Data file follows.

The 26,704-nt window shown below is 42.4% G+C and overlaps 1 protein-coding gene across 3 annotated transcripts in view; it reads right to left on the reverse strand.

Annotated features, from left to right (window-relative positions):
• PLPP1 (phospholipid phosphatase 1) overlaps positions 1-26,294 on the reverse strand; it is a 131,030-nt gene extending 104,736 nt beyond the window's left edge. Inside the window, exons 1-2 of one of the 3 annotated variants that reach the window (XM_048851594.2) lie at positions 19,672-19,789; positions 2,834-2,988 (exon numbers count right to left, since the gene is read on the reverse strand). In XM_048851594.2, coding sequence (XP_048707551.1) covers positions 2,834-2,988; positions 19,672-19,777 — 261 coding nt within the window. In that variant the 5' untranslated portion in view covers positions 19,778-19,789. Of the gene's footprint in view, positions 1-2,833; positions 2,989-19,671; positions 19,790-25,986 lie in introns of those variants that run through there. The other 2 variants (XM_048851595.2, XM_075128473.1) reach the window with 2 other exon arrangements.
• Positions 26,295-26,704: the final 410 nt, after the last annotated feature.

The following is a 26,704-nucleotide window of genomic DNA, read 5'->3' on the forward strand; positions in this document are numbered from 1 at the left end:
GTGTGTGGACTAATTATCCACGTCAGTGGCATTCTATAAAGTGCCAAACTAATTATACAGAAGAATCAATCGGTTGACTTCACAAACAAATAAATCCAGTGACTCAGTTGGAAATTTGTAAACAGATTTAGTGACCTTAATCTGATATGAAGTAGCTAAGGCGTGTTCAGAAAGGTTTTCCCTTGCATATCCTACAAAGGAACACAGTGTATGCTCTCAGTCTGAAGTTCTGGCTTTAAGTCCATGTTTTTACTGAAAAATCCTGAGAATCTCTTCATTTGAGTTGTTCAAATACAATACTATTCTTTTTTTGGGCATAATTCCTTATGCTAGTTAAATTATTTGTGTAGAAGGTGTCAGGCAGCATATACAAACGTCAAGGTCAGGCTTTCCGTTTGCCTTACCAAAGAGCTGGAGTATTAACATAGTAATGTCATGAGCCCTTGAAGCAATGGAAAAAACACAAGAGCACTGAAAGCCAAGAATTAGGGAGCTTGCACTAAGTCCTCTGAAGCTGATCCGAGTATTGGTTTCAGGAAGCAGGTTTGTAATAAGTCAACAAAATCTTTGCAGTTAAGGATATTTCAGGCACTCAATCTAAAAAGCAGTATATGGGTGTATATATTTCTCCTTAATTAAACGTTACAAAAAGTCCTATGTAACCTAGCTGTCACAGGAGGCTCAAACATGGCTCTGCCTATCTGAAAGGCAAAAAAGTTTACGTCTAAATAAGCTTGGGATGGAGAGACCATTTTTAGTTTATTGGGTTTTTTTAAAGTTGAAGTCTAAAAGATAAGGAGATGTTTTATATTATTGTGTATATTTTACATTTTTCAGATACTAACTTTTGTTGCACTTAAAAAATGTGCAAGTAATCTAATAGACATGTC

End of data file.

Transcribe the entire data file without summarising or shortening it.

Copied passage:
The 26,704-nt window shown below is 42.4% G+C and overlaps 1 protein-coding gene across 3 annotated transcripts in view; it reads right to left on the reverse strand.

Annotated features, from left to right (window-relative positions):
• PLPP1 (phospholipid phosphatase 1) overlaps positions 1-26,294 on the reverse strand; it is a 131,030-nt gene extending 104,736 nt beyond the window's left edge. Inside the window, exons 1-2 of one of the 3 annotated variants that reach the window (XM_048851594.2) lie at positions 19,672-19,789; positions 2,834-2,988 (exon numbers count right to left, since the gene is read on the reverse strand). In XM_048851594.2, coding sequence (XP_048707551.1) covers positions 2,834-2,988; positions 19,672-19,777 — 261 coding nt within the window. In that variant the 5' untranslated portion in view covers positions 19,778-19,789. Of the gene's footprint in view, positions 1-2,833; positions 2,989-19,671; positions 19,790-25,986 lie in introns of those variants that run through there. The other 2 variants (XM_048851595.2, XM_075128473.1) reach the window with 2 other exon arrangements.
• Positions 26,295-26,704: the final 410 nt, after the last annotated feature.

The following is a 26,704-nucleotide window of genomic DNA, read 5'->3' on the forward strand; positions in this document are numbered from 1 at the left end:
GTGTGTGGACTAATTATCCACGTCAGTGGCATTCTATAAAGTGCCAAACTAATTATACAGAAGAATCAATCGGTTGACTTCACAAACAAATAAATCCAGTGACTCAGTTGGAAATTTGTAAACAGATTTAGTGACCTTAATCTGATATGAAGTAGCTAAGGCGTGTTCAGAAAGGTTTTCCCTTGCATATCCTACAAAGGAACACAGTGTATGCTCTCAGTCTGAAGTTCTGGCTTTAAGTCCATGTTTTTACTGAAAAATCCTGAGAATCTCTTCATTTGAGTTGTTCAAATACAATACTATTCTTTTTTTGGGCATAATTCCTTATGCTAGTTAAATTATTTGTGTAGAAGGTGTCAGGCAGCATATACAAACGTCAAGGTCAGGCTTTCCGTTTGCCTTACCAAAGAGCTGGAGTATTAACATAGTAATGTCATGAGCCCTTGAAGCAATGGAAAAAACACAAGAGCACTGAAAGCCAAGAATTAGGGAGCTTGCACTAAGTCCTCTGAAGCTGATCCGAGTATTGGTTTCAGGAAGCAGGTTTGTAATAAGTCAACAAAATCTTTGCAGTTAAGGATATTTCAGGCACTCAATCTAAAAAGCAGTATATGGGTGTATATATTTCTCCTTAATTAAACGTTACAAAAAGTCCTATGTAACCTAGCTGTCACAGGAGGCTCAAACATGGCTCTGCCTATCTGAAAGGCAAAAAAGTTTACGTCTAAATAAGCTTGGGATGGAGAGACCATTTTTAGTTTATTGGGTTTTTTTAAAGTTGAAGTCTAAAAGATAAGGAGATGTTTTATATTATTGTGTATATTTTACATTTTTCAGATACTAACTTTTGTTGCACTTAAAAAATGTGCAAGTAATCTAATAGACATGTC